original doc martens an unconventional trail to recovery
Elly, 18, who had once spent hours in front of a makeup mirror, “was filthy,” her mother said. “Her teeth were disgusting, and she probably weighed 105 pounds.”
And even after a two week methamphetamine binge, Heidi said, Elly didn’t want to get clean.
“She told me she was a junkie and she liked drugs,” Heidi said.
So, it was clear, the family interventions hadn’t worked. The Narcotics Anonymous meetings weren’t enough. And the “tough love” that Heidi had reluctantly tried locking Elly out of her own home had backfired.
But just as Heidi realized that she had to do something to help her daughter something drastic she realized there is only so much the parent of an adult addict can do.
She couldn’t make Elly want to get better or stay in a recovery program.
She could only guide her away from drugs and toward some sort of refuge.
The solution she latched onto, the one that seemed to best suit her unconventional family, was inspired more by the 2014 movie Wild, about a long, soul cleansing hike, than by her training as a registered nurse and most of all by the desperation of sleepless nights.
The only way to rescue her daughter, she decided, was an extended backpacking trip on the Appalachian Trail,
“I don’t want to be one of those mothers who do nothing,” she said, a week after finding Elly and three days before leaving for Georgia.
“And I don’t want to sign a $60,000 loan for a program and then have her walk out. . . . My hope is, we go away for 30 days, and she comes home clean. Then maybe she’ll be willing to go to a real program and actually work on her stuff.”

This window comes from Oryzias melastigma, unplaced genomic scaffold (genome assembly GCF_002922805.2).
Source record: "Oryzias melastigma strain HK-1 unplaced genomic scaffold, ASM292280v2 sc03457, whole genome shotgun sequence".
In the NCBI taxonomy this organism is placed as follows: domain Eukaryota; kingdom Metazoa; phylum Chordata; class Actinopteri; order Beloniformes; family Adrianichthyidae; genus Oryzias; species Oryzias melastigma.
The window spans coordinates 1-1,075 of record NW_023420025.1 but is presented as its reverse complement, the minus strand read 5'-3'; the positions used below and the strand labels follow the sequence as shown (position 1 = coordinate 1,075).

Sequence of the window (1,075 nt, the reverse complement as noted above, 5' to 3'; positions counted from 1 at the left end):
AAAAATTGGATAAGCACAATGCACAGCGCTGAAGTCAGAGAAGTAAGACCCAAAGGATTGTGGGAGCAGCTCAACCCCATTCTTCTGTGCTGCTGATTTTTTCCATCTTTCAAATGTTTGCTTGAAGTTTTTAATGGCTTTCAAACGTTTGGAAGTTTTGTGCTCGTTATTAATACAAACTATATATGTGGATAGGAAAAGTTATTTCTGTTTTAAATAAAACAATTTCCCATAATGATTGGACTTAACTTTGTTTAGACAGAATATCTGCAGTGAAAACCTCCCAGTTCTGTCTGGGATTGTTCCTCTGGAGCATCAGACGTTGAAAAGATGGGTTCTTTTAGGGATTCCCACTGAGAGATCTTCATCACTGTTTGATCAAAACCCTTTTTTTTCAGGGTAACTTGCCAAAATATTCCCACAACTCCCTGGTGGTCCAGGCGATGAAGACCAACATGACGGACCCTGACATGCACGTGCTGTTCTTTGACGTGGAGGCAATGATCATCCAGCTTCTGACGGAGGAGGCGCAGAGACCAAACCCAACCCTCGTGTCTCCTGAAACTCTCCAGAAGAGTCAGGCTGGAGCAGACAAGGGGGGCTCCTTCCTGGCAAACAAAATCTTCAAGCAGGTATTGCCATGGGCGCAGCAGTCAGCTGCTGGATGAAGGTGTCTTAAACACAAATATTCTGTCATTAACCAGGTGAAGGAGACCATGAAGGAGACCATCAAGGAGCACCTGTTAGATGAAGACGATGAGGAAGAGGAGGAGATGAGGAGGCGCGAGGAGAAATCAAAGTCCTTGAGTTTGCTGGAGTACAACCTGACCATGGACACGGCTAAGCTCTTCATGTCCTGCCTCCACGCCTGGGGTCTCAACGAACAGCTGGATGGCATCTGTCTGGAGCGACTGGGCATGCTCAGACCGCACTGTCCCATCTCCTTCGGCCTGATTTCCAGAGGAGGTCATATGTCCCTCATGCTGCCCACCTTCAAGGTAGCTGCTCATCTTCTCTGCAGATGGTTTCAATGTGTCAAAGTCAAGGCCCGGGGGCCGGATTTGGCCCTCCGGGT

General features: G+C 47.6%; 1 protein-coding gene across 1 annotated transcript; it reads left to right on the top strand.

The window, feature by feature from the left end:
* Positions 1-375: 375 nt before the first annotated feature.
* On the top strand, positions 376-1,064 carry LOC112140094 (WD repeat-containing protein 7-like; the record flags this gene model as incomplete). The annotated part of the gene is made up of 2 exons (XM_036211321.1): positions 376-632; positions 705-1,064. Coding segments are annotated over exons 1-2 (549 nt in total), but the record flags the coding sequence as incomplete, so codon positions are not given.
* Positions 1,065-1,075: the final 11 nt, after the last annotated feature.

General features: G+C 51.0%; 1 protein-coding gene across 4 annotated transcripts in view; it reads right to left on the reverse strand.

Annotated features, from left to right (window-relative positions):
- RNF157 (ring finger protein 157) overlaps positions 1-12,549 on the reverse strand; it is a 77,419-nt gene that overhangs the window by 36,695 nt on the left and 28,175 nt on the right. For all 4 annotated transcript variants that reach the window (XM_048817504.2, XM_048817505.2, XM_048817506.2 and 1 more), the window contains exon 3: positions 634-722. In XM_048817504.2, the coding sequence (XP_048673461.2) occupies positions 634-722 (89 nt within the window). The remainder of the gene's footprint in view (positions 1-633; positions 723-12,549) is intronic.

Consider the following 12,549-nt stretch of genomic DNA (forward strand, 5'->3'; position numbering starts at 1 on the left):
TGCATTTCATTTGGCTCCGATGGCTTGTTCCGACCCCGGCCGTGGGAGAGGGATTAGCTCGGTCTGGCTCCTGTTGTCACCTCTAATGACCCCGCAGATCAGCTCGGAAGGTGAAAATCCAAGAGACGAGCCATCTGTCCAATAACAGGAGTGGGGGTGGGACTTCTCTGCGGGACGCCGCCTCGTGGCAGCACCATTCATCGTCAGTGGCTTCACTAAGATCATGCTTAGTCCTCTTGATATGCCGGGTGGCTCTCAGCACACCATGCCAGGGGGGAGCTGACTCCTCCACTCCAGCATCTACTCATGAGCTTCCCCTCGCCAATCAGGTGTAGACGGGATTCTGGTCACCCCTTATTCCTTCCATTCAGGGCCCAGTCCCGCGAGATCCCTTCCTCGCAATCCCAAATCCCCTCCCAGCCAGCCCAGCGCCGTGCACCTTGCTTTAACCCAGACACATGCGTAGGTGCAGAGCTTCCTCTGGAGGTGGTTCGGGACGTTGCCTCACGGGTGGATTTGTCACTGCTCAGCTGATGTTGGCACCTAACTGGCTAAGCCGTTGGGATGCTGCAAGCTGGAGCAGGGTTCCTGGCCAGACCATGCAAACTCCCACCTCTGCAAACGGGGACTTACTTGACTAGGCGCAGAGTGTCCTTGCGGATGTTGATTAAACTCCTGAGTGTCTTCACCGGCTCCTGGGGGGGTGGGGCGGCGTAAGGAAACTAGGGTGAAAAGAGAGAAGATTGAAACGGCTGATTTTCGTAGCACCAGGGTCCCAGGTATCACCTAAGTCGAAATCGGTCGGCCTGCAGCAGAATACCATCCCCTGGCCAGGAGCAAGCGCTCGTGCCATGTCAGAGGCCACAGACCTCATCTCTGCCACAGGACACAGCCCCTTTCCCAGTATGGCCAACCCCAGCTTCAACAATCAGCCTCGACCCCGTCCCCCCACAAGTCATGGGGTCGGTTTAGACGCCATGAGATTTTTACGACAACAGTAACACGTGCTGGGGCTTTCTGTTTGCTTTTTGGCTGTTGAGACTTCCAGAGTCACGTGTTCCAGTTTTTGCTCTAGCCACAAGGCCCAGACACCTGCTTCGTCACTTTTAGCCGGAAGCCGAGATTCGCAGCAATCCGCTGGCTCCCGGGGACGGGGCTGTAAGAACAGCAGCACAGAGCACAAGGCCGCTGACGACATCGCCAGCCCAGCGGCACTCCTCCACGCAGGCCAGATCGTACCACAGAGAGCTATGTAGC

is not a new idea or necessarily a crazy one.
Several companies offer wilderness interventions for troubled or addicted young people, said Christine Martens, the head guide for the Blue Ridge Hiking Co. And during Martens’ end to end hike of the Appalachian Trail in 2010, she met several military veterans using it as balm for post traumatic stress disorder.
“People definitely seek that kind of adventure when they are lost in life in some way,
” she said.
Dr. Theo Carroll, a Sarasota psychotherapist and an adjunct professor in the department of rehabilitation and mental health counseling at the University of South Florida, said recovery requires removing addicts from their drug using friends.
Exercise is beneficial, as is a sense of accomplishment. Extended hikes are worthless if addicts return to “their same, old toxic social network,” Carroll said.
“But it could be a decent jump start.”
Thursday before departure, nylon sacks full of gear and neatly labeled Ziploc bags of food were stacked on the kitchen table of Heidi’s sparsely furnished double wide in Spring Hill.
On the front porch, she, Elly and her brother, Jakob, 20, talked about the long path they had already taken, their journey to this point.
Heidi said people who know her probably wouldn’t be surprised by the impulsive pursuit of her plan quitting her temporary job at the Oak Hill Hospital emergency room; scrambling to buy a camp stove online, cases of Ramen from Walmart and sleeping bags from Target; enlisting Jakob to join them on the “Hike to Recovery,” as she called it on a hastily built GoFundMe online account; setting a departure date for only 10 days after finding Elly Mother’s Day.
“I’m kind of a crazy, free spirited person,” said Heidi, 48.
In the driveway were the motorcycles she and her fiance, David Lowe, like to take on long weekend rides, images of which Heidi in jeans and a leather jacket, bandana and mirrored sunglasses dominate her Facebook page.
Because she valued the freedom to move from town to town and the higher wages, she has spent most of her career working as a contract nurse.
She kicks herself because she doesn’t have insurance or savings.
She has never been good at discipline, she said: “I’ve fought myself a lot about that because I was very permissive. I was a caver.”